Regardless of our differences, one thing we can all strive toward is being open and inquisitive. Metaphor is absolutely everywhere in nature and we can all heal through it. What do we learn? What parallels do we draw to the world or our own lives?
I notice a leaf on the ground. The leaf has veins; I have veins. It’s green now, attached to the branch, which is attached to the tree, which extends beneath the ground to the root system. I’m healthy when I’m connected to something bigger than myself; a community of support or a higher power. When the leaf falls, it will become brown; disconnected from that system. How does my health suffer when I disconnect from those connections?
I walk past the same tree every day. Throughout the year, I notice how the tree changes with the seasons. In turn, I am reminded that in life, there are seasons, darkness and the emergence of spring. There is the falling of leaves and branches, which then regenerate the soil from which I grow.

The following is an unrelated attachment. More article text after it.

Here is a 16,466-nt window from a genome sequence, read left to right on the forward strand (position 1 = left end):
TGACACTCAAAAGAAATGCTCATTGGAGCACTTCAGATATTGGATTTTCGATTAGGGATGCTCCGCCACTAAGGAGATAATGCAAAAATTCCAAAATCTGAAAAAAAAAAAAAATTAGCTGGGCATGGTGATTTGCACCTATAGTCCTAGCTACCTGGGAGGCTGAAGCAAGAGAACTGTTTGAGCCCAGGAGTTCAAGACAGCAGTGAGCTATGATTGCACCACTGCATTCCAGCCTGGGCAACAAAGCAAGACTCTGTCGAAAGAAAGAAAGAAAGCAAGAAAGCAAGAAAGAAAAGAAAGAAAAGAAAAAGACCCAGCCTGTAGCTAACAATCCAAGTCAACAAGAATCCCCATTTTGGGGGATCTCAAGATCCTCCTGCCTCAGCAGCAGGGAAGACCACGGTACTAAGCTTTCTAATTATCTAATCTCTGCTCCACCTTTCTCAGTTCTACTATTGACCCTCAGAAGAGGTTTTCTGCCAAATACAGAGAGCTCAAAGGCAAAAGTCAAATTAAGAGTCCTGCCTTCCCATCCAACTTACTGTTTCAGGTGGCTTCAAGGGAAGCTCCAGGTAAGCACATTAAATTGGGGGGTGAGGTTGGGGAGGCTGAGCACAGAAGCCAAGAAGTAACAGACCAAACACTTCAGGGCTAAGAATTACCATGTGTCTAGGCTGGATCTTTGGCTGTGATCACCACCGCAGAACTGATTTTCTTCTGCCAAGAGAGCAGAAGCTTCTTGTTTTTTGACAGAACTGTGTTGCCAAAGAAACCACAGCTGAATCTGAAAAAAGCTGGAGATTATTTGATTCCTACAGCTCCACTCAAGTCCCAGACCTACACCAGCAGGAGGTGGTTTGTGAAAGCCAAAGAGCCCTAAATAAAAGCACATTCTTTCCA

I see the stars at night and realize there’s something beyond me. I’ve been so focused on myself and my own problems. And that brief moment pulls me out of my self-loathing and shows me there is more to this world in this moment than what is distressing me.
The gift of nature is that it is for everyone: it’s both poetic and concrete, creative and scientific. Nature always has a story to tell, a lesson to teach and a metaphor to unfold. It asks questions and answers them. By stepping away from life’s distractions and into nature, can we be curious and receptive to whatever emerges? Can we listen and follow our instincts? Can we allow nature to spark a spontaneous insight that will help us lead a fuller life; a life of healing?
DANNY FRAZER is the program director and co-founder of Open Sky Wilderness Therapy, a Durango-based outdoor therapeutic treatment program for struggling adolescents and young adults. The connection he feels to the wilderness has become his life’s calling, and he is dedicated to facilitating healing experiences in nature for teens, young adults and families.